stud welding machine
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This is a process of welding stud (a headless threaded bolt) or stud-like pieces (e.g. bolts, screws, rivets, rods, etc.) to flat workpieces like plates. Its a unique process which combines arc and forge welding processes and results in tremendous cost saving when compared to the conventional methods like drilling and tapping.
Stud welding was first used by British Navy in 1918 but its regular and extensive use started from 1938. There are four variations of the process viz., capacitor discharge stud welding, the drawn arc capacitor discharge stud welding, the consumable ferrule stud welding and the drawn arc stud welding. The last variation of the process is the most popular and the following description pertains to that only.
The main equipment for stud welding consists of a stud welding gun, a time control unit, a dc power source of 300 to 600 amperes current capacity, studs, and ceramic ferrules.
A stud is held in the welding gun and a ferrule is slipped on it. The stud is then made to touch the cleaned spot (shot blasted, ground, or wire brushed) where it is to be welded and the switch in the form of gun trigger is pressed and the process is completed in a couple of seconds. This necessitates the use of ultra-high speed power source to supply the desired welding current. A stud about 40 mm diameter requires about 5000 ampere current at 65 to 70 volts for 2 seconds. Therefore, motor-generator sets with their higher overload capacities are preferred over the rectifier welding sets.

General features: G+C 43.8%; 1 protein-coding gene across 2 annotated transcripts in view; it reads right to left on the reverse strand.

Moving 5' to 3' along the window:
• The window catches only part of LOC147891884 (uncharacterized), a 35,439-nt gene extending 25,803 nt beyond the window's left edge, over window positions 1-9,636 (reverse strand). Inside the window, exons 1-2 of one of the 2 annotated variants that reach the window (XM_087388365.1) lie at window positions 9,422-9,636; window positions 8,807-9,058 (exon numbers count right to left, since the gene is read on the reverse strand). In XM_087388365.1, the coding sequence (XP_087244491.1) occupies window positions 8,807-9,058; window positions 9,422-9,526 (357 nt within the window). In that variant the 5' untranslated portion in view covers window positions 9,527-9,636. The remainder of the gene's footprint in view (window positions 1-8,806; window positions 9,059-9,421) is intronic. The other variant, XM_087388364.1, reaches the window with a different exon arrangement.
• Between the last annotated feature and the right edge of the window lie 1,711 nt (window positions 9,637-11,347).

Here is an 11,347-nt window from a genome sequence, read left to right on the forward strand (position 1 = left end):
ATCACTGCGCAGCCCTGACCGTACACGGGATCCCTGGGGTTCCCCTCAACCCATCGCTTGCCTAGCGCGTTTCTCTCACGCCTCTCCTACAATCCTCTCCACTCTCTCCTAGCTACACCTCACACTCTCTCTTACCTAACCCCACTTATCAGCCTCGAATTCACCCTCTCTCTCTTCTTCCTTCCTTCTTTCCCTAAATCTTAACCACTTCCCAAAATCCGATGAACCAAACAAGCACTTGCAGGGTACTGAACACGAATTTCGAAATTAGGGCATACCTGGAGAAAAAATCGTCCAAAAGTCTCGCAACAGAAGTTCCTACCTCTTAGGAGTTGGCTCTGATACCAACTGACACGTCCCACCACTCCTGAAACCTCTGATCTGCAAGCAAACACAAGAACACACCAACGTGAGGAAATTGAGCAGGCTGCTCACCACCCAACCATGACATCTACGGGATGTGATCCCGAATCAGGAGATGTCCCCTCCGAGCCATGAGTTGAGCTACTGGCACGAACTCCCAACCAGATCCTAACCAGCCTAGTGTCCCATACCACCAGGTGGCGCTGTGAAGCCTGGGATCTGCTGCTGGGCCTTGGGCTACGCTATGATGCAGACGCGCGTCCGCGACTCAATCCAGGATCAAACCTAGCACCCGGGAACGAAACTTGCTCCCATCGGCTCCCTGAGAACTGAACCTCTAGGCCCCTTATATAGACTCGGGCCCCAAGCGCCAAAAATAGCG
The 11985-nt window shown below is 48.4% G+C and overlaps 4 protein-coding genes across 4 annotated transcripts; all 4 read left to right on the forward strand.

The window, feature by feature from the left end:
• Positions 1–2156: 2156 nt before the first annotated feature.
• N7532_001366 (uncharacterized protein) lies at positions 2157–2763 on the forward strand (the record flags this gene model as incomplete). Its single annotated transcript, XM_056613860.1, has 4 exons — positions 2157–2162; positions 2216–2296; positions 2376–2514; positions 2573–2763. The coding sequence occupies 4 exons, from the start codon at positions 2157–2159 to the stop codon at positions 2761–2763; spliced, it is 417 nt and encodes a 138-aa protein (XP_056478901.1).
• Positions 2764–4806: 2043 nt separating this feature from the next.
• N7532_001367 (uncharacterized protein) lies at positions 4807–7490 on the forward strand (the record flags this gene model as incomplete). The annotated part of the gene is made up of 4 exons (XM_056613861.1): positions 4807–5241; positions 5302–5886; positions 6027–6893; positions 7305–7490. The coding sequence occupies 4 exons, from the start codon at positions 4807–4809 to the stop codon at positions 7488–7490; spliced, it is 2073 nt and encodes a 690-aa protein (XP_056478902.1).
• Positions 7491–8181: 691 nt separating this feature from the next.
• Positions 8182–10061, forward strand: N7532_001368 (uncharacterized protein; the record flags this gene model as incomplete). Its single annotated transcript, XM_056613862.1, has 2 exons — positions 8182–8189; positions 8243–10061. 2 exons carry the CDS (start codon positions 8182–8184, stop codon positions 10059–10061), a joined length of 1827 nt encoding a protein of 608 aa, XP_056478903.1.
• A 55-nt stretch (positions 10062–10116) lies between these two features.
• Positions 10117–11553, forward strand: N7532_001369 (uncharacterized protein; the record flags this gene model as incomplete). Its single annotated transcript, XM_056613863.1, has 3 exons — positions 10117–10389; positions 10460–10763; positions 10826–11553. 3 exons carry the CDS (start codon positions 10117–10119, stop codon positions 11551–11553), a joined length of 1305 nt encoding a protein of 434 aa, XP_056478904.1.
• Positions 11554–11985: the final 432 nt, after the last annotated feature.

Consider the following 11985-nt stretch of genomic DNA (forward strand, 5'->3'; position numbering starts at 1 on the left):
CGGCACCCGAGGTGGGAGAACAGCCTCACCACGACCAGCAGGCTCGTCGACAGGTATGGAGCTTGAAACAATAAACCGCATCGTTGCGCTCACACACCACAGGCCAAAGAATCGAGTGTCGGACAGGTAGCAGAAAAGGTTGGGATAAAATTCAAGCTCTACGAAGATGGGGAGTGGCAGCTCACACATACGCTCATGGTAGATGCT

For efficient results the plate on which the stud is to be welded must have the minimum thickness at least 20% that of the diameter of the stud, however for developing full strength it should not be less than 50% of the diameter of the stud base.
Current and Power Source Rating for Different Stud Sizes
|Stud Diameter (mm)||Current Required (amp)||Power Rating (amp)||Source Number|
Stud welding is used mainly for mild steel, low alloy steels, and austenitic stainless steels. Drawn arc stud welding is not used for non-ferrous metals but other variants of the process can be utilized for welding lead free brass, bronze, chrome plated metals and aluminum. However heat-treatable aluminum alloys are not recommended for stud welding.
Typical applications of stud welding include steel decks of ships, for attaching brackets, hangers, cover plates, conduits, piping, etc. to metal workpieces. The process also finds wide use in automotive rail road machinery manufacturing and construction industries.